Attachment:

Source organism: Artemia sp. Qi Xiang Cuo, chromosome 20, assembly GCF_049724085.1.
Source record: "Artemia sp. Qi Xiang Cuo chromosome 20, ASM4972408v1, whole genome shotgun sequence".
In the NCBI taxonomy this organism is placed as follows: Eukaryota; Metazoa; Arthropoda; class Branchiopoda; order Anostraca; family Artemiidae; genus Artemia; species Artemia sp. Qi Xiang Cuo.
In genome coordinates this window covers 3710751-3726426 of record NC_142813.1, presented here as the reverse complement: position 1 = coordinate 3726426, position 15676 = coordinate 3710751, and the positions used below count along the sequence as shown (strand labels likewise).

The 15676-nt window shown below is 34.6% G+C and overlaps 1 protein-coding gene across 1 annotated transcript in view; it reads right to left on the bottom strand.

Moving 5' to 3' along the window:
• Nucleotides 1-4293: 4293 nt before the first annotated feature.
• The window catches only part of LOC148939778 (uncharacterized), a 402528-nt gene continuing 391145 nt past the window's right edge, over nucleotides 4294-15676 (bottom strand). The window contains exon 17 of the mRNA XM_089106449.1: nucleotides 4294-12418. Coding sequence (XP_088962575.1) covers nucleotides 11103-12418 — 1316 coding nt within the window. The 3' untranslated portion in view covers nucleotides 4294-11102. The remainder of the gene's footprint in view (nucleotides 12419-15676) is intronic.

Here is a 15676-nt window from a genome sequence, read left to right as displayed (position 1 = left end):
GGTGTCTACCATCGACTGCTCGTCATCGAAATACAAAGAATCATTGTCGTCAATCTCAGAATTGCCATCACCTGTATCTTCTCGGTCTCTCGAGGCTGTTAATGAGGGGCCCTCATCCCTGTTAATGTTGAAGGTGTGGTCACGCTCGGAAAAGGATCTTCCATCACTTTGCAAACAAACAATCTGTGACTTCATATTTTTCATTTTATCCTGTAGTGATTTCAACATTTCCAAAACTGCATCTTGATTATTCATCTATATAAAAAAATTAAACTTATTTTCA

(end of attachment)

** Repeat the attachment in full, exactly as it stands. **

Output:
Source organism: Artemia sp. Qi Xiang Cuo, chromosome 20, assembly GCF_049724085.1.
Source record: "Artemia sp. Qi Xiang Cuo chromosome 20, ASM4972408v1, whole genome shotgun sequence".
In the NCBI taxonomy this organism is placed as follows: Eukaryota; Metazoa; Arthropoda; class Branchiopoda; order Anostraca; family Artemiidae; genus Artemia; species Artemia sp. Qi Xiang Cuo.
In genome coordinates this window covers 3710751-3726426 of record NC_142813.1, presented here as the reverse complement: position 1 = coordinate 3726426, position 15676 = coordinate 3710751, and the positions used below count along the sequence as shown (strand labels likewise).

The 15676-nt window shown below is 34.6% G+C and overlaps 1 protein-coding gene across 1 annotated transcript in view; it reads right to left on the bottom strand.

Moving 5' to 3' along the window:
• Nucleotides 1-4293: 4293 nt before the first annotated feature.
• The window catches only part of LOC148939778 (uncharacterized), a 402528-nt gene continuing 391145 nt past the window's right edge, over nucleotides 4294-15676 (bottom strand). The window contains exon 17 of the mRNA XM_089106449.1: nucleotides 4294-12418. Coding sequence (XP_088962575.1) covers nucleotides 11103-12418 — 1316 coding nt within the window. The 3' untranslated portion in view covers nucleotides 4294-11102. The remainder of the gene's footprint in view (nucleotides 12419-15676) is intronic.

Here is a 15676-nt window from a genome sequence, read left to right as displayed (position 1 = left end):
GGTGTCTACCATCGACTGCTCGTCATCGAAATACAAAGAATCATTGTCGTCAATCTCAGAATTGCCATCACCTGTATCTTCTCGGTCTCTCGAGGCTGTTAATGAGGGGCCCTCATCCCTGTTAATGTTGAAGGTGTGGTCACGCTCGGAAAAGGATCTTCCATCACTTTGCAAACAAACAATCTGTGACTTCATATTTTTCATTTTATCCTGTAGTGATTTCAACATTTCCAAAACTGCATCTTGATTATTCATCTATATAAAAAAATTAAACTTATTTTCA